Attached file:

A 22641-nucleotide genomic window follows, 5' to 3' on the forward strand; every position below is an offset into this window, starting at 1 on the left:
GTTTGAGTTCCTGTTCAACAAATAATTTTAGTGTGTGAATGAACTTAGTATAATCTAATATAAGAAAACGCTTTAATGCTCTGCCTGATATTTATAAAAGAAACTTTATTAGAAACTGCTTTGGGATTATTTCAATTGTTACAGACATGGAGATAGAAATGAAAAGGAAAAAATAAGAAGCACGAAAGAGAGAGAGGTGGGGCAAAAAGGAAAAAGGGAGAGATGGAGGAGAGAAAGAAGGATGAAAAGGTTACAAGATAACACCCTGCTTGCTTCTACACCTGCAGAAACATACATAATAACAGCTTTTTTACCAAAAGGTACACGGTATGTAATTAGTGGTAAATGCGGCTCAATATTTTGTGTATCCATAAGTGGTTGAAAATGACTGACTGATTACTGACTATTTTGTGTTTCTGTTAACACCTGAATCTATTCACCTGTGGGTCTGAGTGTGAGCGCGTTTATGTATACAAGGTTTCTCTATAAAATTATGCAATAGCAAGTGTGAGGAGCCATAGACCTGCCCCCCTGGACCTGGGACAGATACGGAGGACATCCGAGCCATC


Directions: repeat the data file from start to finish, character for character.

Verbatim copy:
A 22641-nucleotide genomic window follows, 5' to 3' on the forward strand; every position below is an offset into this window, starting at 1 on the left:
GTTTGAGTTCCTGTTCAACAAATAATTTTAGTGTGTGAATGAACTTAGTATAATCTAATATAAGAAAACGCTTTAATGCTCTGCCTGATATTTATAAAAGAAACTTTATTAGAAACTGCTTTGGGATTATTTCAATTGTTACAGACATGGAGATAGAAATGAAAAGGAAAAAATAAGAAGCACGAAAGAGAGAGAGGTGGGGCAAAAAGGAAAAAGGGAGAGATGGAGGAGAGAAAGAAGGATGAAAAGGTTACAAGATAACACCCTGCTTGCTTCTACACCTGCAGAAACATACATAATAACAGCTTTTTTACCAAAAGGTACACGGTATGTAATTAGTGGTAAATGCGGCTCAATATTTTGTGTATCCATAAGTGGTTGAAAATGACTGACTGATTACTGACTATTTTGTGTTTCTGTTAACACCTGAATCTATTCACCTGTGGGTCTGAGTGTGAGCGCGTTTATGTATACAAGGTTTCTCTATAAAATTATGCAATAGCAAGTGTGAGGAGCCATAGACCTGCCCCCCTGGACCTGGGACAGATACGGAGGACATCCGAGCCATC